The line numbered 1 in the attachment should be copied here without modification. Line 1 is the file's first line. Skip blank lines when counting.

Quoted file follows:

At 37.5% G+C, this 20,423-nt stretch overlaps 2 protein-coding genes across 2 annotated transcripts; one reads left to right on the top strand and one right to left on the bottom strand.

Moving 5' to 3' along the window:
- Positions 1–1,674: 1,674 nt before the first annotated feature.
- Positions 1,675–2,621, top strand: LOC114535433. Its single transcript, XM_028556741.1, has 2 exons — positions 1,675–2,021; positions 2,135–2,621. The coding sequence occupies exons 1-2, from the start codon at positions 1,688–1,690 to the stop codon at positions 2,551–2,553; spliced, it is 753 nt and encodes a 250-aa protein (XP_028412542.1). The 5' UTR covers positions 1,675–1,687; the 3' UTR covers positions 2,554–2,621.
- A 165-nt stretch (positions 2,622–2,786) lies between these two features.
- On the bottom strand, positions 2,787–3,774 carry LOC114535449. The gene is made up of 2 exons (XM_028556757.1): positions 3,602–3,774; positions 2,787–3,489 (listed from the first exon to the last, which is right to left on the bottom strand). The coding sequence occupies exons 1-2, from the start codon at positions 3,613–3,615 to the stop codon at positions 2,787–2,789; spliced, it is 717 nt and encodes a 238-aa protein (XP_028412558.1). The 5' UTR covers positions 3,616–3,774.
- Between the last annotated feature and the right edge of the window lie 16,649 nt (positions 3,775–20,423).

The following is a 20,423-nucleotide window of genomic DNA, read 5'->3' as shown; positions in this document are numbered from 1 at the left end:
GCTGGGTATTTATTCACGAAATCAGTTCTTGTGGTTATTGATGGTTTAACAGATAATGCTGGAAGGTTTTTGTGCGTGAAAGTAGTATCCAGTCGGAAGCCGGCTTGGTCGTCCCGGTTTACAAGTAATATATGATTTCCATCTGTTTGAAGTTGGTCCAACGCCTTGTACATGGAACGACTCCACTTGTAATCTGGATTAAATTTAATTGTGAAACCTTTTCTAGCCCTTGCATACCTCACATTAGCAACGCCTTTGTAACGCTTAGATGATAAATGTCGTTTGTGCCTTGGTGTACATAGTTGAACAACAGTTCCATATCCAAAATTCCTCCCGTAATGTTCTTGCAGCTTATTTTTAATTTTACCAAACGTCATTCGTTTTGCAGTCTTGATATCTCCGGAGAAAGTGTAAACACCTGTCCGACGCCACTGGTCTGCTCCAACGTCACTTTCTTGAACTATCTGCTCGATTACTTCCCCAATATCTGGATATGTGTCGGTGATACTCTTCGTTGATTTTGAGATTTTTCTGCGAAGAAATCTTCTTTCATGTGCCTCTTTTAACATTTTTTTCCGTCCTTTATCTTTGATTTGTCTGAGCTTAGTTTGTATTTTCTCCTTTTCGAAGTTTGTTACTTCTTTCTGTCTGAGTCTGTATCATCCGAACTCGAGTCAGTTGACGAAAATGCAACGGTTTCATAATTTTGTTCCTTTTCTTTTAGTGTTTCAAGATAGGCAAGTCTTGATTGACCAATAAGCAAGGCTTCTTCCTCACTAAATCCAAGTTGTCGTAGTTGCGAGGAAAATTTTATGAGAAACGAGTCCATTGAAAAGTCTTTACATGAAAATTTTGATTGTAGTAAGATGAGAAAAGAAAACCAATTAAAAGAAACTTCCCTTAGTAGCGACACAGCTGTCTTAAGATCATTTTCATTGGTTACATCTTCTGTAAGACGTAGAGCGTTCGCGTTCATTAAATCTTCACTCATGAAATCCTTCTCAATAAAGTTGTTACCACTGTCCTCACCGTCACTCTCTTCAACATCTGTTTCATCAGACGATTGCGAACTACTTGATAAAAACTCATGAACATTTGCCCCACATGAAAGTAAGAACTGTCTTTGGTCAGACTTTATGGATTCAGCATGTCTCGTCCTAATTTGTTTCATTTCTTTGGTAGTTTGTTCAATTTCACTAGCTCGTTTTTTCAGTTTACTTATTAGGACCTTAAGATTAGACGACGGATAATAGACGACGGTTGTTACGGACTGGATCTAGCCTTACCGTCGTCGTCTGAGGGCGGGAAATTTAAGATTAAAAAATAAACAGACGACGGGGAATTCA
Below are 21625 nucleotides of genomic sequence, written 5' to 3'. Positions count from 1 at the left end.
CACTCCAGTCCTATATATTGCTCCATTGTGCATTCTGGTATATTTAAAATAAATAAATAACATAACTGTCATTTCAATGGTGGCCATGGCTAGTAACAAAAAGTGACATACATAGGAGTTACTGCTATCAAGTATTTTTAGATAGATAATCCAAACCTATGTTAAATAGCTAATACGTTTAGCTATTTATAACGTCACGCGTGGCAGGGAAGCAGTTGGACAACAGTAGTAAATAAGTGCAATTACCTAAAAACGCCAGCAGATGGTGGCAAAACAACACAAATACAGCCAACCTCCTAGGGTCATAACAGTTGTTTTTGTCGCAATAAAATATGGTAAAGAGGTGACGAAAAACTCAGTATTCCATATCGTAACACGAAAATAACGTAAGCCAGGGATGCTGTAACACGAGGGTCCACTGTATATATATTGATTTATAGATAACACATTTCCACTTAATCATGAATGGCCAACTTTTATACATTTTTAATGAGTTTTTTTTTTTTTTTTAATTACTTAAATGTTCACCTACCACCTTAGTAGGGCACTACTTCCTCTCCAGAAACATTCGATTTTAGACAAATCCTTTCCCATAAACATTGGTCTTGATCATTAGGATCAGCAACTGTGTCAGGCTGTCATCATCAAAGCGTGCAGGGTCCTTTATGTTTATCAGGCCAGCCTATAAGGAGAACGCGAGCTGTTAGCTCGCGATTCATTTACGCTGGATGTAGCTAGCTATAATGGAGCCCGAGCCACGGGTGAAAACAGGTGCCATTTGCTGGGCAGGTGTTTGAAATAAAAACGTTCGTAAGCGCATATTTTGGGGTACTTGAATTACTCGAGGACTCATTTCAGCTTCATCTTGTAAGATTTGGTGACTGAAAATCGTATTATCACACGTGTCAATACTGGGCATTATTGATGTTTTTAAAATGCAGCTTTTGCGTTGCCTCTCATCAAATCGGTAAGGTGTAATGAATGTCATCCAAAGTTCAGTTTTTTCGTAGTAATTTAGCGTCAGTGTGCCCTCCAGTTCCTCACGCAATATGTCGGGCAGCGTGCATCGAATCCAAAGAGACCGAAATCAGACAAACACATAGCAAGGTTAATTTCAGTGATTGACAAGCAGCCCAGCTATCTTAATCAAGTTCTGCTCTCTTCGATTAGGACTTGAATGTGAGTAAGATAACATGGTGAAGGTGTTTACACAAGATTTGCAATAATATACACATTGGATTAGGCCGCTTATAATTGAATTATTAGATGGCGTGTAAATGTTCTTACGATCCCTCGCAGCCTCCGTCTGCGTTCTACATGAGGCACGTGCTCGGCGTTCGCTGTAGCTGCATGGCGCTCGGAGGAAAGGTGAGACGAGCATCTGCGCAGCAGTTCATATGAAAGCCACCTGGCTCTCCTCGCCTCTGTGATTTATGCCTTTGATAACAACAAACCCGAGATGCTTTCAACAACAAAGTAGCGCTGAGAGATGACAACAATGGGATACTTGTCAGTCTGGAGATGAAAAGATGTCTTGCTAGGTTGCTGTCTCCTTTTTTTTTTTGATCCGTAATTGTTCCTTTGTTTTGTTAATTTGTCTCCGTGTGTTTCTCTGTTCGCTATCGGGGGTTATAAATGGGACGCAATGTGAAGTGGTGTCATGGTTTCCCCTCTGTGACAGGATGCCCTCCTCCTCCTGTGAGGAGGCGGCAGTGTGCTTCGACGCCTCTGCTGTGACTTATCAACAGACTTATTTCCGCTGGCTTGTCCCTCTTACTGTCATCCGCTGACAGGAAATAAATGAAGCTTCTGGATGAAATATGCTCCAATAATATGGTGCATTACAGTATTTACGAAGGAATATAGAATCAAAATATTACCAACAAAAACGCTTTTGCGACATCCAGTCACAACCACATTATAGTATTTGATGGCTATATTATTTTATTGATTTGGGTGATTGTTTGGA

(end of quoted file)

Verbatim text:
At 37.5% G+C, this 20,423-nt stretch overlaps 2 protein-coding genes across 2 annotated transcripts; one reads left to right on the top strand and one right to left on the bottom strand.